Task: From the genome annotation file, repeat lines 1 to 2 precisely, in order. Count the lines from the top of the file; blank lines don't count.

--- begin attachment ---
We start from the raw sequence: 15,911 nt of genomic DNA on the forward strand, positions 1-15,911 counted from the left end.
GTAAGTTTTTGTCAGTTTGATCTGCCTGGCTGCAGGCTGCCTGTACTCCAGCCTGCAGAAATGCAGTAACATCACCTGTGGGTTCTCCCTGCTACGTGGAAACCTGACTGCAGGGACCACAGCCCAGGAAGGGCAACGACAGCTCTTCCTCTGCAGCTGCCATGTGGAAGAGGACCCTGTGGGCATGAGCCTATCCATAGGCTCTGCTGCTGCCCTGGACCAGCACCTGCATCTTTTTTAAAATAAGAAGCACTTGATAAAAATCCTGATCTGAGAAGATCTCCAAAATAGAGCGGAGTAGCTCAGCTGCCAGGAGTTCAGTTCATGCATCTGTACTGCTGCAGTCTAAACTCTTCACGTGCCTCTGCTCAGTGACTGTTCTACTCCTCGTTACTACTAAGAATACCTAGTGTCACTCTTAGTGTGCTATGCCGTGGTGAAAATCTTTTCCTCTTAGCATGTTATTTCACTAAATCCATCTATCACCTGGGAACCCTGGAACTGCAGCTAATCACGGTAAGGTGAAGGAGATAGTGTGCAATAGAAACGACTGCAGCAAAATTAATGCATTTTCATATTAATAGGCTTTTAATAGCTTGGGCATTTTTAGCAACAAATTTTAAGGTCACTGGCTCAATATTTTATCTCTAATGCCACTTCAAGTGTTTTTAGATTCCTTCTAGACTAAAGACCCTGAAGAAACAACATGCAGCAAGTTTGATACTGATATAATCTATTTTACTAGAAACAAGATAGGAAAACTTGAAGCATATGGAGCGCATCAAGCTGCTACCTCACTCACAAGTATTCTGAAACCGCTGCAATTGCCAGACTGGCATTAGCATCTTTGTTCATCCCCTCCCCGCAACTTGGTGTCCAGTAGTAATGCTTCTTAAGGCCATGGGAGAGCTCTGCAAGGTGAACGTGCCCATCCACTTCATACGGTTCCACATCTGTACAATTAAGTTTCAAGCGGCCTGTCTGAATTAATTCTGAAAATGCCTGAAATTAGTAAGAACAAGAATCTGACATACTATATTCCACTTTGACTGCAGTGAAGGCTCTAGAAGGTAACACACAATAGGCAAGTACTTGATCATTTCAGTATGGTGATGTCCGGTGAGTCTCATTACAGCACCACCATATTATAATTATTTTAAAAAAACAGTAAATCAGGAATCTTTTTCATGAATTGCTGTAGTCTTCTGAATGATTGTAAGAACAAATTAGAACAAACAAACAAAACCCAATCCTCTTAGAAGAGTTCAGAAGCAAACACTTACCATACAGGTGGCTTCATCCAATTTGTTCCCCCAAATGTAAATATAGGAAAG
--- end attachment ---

We start from the raw sequence: 15,911 nt of genomic DNA on the forward strand, positions 1-15,911 counted from the left end.
GTAAGTTTTTGTCAGTTTGATCTGCCTGGCTGCAGGCTGCCTGTACTCCAGCCTGCAGAAATGCAGTAACATCACCTGTGGGTTCTCCCTGCTACGTGGAAACCTGACTGCAGGGACCACAGCCCAGGAAGGGCAACGACAGCTCTTCCTCTGCAGCTGCCATGTGGAAGAGGACCCTGTGGGCATGAGCCTATCCATAGGCTCTGCTGCTGCCCTGGACCAGCACCTGCATCTTTTTTAAAATAAGAAGCACTTGATAAAAATCCTGATCTGAGAAGATCTCCAAAATAGAGCGGAGTAGCTCAGCTGCCAGGAGTTCAGTTCATGCATCTGTACTGCTGCAGTCTAAACTCTTCACGTGCCTCTGCTCAGTGACTGTTCTACTCCTCGTTACTACTAAGAATACCTAGTGTCACTCTTAGTGTGCTATGCCGTGGTGAAAATCTTTTCCTCTTAGCATGTTATTTCACTAAATCCATCTATCACCTGGGAACCCTGGAACTGCAGCTAATCACGGTAAGGTGAAGGAGATAGTGTGCAATAGAAACGACTGCAGCAAAATTAATGCATTTTCATATTAATAGGCTTTTAATAGCTTGGGCATTTTTAGCAACAAATTTTAAGGTCACTGGCTCAATATTTTATCTCTAATGCCACTTCAAGTGTTTTTAGATTCCTTCTAGACTAAAGACCCTGAAGAAACAACATGCAGCAAGTTTGATACTGATATAATCTATTTTACTAGAAACAAGATAGGAAAACTTGAAGCATATGGAGCGCATCAAGCTGCTACCTCACTCACAAGTATTCTGAAACCGCTGCAATTGCCAGACTGGCATTAGCATCTTTGTTCATCCCCTCCCCGCAACTTGGTGTCCAGTAGTAATGCTTCTTAAGGCCATGGGAGAGCTCTGCAAGGTGAACGTGCCCATCCACTTCATACGGTTCCACATCTGTACAATTAAGTTTCAAGCGGCCTGTCTGAATTAATTCTGAAAATGCCTGAAATTAGTAAGAACAAGAATCTGACATACTATATTCCACTTTGACTGCAGTGAAGGCTCTAGAAGGTAACACACAATAGGCAAGTACTTGATCATTTCAGTATGGTGATGTCCGGTGAGTCTCATTACAGCACCACCATATTATAATTATTTTAAAAAAACAGTAAATCAGGAATCTTTTTCATGAATTGCTGTAGTCTTCTGAATGATTGTAAGAACAAATTAGAACAAACAAACAAAACCCAATCCTCTTAGAAGAGTTCAGAAGCAAACACTTACCATACAGGTGGCTTCATCCAATTTGTTCCCCCAAATGTAAATATAGGAAAG